Book Review, Middle Grade Fiction

The Midnight Guardians by Ross Montgomery

Even when things seem at their darkest, there is always a flicker of light. The Midnight Guardians by Ross Montgomery is so much more than a story about the Second World War. It explores darkness, light, hope and love within layers and layers of meaning. Both the internal and external battles portrayed in this story will ring true with every reader on some level. On the surface, it is the story of Col, an evacuee in the Peak District. Living with his Aunt Claire, 150 miles away from home, he is desperate for his sister, Rose, to join him for Christmas. At the last minute, she sends a message saying she’s unable to come so Col and his new friend Ruth set off on a dangerous journey with three magical guardians to reach Rose before London is destroyed. A brave knight, a loyal badger and the most beautiful, powerful tiger are unlikely travelling companions but they understand Col, in fact, were created by him many years before and know better than anyone what needs to be done to keep him safe. Along the way, their adventures and the challenges they face reveal incredible truths about the world we live in.  The power of childhood imagination is ignited by a very special kind of magic that surpasses any evil in the world.

This is a timeless story, not just for December 1940 when it is set or even just for now – it is a story for any time when the world seems too dark, when there is less magic in the world than there once was. It is a story that lights a candle of hope and shows children how to conquer fear. It reassures them that they are always protected in a pocket of love and can achieve more than they ever possibly imagined. With charm, humour and a warm spirit, Col’s three guardians show him that heroes come in all sorts of shapes and sizes and that there is nothing stronger than the power of love, family and friendship.

The rich symbolism in this story is powerful. The journey to London, each of Col’s guardians and the creatures they meet along the way represent far more than meets the eye and there is potential to delve deep into their meaning. The concepts of “dead of winter” and “dead of night” are matched with the Chanukah candles, Christmas, New Year and a celebration of light in dark times. The darkness, division and fear created by the evil Midwinter King thrive on the bleakness of the war. Sacrifice, determination and the power of the human spirit do everything they can to claim victory even in the darkest night.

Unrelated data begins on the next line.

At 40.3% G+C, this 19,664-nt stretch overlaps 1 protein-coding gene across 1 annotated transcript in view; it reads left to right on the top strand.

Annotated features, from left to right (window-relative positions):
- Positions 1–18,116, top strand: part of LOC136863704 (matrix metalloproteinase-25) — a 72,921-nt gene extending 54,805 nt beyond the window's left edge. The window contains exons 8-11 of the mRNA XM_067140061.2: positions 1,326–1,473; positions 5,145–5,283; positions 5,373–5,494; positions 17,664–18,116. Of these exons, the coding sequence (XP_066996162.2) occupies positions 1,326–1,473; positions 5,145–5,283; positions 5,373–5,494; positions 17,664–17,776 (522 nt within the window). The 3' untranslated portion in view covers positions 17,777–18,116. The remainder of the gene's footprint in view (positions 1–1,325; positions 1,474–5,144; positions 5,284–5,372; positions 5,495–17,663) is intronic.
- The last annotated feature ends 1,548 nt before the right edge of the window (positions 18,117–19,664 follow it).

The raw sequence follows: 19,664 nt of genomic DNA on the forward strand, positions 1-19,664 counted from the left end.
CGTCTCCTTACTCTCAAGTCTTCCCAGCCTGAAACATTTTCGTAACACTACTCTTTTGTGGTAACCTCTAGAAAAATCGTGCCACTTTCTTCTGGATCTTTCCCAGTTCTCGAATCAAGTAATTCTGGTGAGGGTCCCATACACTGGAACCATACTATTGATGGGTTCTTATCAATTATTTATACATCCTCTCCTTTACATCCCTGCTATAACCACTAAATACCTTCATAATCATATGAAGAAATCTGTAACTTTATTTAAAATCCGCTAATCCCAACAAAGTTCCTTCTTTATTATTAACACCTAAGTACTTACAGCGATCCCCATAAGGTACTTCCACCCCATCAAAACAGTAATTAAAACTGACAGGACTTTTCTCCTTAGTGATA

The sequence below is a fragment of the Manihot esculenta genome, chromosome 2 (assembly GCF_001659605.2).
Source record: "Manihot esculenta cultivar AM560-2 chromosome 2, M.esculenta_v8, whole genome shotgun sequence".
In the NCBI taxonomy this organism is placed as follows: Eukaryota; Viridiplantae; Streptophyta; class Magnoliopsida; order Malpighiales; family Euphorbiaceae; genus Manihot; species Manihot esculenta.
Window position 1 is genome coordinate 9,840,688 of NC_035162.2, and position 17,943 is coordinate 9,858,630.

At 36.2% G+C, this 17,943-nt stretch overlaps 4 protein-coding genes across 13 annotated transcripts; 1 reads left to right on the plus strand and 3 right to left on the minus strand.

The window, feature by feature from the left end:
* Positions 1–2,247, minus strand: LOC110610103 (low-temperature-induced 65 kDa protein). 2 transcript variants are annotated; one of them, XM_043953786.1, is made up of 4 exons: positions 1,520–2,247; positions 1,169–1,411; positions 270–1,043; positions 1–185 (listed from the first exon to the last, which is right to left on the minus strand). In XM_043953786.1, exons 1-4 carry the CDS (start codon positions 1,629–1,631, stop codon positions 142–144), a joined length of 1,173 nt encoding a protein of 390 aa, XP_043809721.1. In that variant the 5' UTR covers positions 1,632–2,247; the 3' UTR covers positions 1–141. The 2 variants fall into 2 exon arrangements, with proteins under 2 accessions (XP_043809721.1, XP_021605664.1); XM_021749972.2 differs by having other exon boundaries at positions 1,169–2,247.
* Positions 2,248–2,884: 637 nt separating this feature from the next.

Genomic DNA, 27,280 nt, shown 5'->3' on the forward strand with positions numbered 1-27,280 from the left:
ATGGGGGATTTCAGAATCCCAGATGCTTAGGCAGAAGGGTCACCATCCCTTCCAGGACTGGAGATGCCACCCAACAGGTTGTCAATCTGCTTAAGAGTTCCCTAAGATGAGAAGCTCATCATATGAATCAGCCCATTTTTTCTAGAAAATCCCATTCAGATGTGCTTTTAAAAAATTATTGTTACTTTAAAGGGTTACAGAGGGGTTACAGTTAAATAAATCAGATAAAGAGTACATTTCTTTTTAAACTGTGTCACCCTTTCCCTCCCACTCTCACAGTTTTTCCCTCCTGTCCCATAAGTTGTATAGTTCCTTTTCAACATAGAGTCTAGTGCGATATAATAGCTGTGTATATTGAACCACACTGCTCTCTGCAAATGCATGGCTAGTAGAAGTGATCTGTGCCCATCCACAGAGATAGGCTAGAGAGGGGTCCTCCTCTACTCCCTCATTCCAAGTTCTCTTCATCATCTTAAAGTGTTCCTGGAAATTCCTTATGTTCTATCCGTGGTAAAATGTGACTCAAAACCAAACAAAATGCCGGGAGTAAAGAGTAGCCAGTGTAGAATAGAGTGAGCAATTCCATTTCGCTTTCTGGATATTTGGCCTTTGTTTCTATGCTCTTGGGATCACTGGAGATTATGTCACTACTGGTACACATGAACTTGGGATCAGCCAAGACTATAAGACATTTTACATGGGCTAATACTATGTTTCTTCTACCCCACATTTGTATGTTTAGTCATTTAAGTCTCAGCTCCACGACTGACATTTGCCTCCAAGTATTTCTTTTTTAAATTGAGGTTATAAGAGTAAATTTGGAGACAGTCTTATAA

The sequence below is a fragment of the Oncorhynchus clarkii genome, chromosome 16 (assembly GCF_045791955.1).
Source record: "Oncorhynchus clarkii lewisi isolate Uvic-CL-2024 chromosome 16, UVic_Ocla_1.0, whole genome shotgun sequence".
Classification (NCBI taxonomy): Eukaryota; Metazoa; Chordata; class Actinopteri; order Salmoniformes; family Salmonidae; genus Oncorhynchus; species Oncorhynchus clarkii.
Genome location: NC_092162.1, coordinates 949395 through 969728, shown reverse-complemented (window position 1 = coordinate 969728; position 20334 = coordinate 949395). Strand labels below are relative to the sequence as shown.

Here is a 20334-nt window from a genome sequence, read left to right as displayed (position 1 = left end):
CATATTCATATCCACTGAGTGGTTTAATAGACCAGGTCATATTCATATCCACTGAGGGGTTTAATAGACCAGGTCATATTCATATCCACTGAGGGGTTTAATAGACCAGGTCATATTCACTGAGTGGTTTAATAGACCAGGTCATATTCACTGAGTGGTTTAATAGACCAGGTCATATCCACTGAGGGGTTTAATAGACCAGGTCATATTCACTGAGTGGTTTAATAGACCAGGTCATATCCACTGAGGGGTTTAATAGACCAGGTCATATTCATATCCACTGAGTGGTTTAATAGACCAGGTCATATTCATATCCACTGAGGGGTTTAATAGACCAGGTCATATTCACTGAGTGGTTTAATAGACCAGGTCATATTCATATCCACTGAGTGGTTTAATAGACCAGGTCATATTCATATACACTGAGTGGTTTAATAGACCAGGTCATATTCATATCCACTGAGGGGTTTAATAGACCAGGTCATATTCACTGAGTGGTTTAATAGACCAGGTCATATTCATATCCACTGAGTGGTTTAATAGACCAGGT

In the classroom, this will be a valuable book for exploring the reality of life in Britain during the Blitz in December 1940. Ross Montgomery does not shy away from the description of the disasters so many families faced.  From evacuees to despatch rider to emergency workers to ordinary families, the war hits hard. But this book takes readers to another level. The themes of loss, searching, and discovery are powerful for children and have so much potential for development.  The use of various genres of writing with the story, such as newspaper articles and leaflets, model a wonderful “text within a text” style for children to emulate.

This book also has the potential to become a Christmas classic. With charming, loveable characters in the three Guardians, the magical scenes of Midwinter’s night and the on-going theme of light in the darkness, it will sit comfortably amongst other special holiday stories.

The Midnight Guardians is a story of teamwork, of everyone working together playing their part, but it also a story of the power of just one person. One person is important. One person can make a difference. It is a story of sanctuary – safe places and safe people. Special guardians and ancient places where magic still flows and protects in love. Thoughts of these things will stay with readers long after the story has ended.

Thank you to NetGalley and Walker Books for this incredible story which will be published in September 2020.

Click on the cover below to find out more or purchase on-line from Amazon.

Leave a Reply

Fill in your details below or click an icon to log in: Logo

You are commenting using your account. Log Out /  Change )

Twitter picture

You are commenting using your Twitter account. Log Out /  Change )

Facebook photo

You are commenting using your Facebook account. Log Out /  Change )

Connecting to %s